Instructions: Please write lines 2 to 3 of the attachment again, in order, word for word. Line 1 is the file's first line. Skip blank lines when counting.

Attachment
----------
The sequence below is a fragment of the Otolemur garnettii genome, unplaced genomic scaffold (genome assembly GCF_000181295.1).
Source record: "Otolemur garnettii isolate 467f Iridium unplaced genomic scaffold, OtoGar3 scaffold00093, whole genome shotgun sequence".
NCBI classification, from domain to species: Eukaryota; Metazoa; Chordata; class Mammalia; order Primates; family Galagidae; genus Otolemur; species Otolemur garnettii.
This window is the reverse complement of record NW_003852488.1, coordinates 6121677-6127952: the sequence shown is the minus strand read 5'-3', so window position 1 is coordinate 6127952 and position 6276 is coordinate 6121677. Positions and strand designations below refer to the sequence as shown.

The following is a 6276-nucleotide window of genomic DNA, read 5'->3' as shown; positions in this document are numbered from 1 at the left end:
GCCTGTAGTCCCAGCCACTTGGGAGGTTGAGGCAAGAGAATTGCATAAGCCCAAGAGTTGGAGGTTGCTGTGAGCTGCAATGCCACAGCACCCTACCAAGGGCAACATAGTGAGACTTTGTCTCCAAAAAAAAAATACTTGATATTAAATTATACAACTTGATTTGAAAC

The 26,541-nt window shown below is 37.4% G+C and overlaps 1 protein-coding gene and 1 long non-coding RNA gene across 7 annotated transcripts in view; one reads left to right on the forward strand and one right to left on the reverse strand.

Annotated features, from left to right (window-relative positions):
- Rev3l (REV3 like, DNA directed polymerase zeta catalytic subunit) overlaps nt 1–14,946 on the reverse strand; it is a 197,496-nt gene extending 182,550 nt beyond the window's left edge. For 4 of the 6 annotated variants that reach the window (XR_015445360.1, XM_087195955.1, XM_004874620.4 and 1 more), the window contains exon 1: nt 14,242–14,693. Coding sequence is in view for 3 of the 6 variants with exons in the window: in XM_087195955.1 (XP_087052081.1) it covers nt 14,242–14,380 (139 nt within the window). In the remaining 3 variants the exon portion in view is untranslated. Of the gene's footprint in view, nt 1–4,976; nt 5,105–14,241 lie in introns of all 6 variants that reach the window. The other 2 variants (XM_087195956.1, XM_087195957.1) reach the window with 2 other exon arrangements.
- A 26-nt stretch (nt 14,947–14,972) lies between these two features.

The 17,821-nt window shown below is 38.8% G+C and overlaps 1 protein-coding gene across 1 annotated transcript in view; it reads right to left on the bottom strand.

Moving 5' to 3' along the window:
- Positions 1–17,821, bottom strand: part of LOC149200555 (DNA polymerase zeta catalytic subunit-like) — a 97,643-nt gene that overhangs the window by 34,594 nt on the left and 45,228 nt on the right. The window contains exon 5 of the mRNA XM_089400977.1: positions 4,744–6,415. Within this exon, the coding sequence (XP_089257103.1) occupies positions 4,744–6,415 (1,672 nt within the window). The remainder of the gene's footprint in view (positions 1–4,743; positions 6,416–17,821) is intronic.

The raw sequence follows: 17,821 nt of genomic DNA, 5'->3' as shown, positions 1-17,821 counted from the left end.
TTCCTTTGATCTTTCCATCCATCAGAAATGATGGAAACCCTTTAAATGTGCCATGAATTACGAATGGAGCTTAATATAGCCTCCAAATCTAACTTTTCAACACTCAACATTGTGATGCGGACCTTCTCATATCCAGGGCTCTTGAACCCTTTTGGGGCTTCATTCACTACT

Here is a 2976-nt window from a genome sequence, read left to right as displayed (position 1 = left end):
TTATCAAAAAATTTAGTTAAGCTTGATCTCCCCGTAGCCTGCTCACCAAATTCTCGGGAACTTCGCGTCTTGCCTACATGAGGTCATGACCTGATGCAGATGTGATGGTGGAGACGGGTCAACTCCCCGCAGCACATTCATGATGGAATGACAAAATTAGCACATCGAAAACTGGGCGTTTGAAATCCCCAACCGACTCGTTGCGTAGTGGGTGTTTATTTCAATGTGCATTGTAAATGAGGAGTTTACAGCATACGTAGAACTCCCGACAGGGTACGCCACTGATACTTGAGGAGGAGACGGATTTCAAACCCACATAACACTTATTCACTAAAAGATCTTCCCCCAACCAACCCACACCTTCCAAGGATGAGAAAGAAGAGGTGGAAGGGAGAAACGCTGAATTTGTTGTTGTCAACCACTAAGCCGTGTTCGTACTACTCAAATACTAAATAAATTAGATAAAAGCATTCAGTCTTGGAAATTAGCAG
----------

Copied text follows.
Source record: "Otolemur garnettii isolate 467f Iridium unplaced genomic scaffold, OtoGar3 scaffold00093, whole genome shotgun sequence".
NCBI classification, from domain to species: Eukaryota; Metazoa; Chordata; class Mammalia; order Primates; family Galagidae; genus Otolemur; species Otolemur garnettii.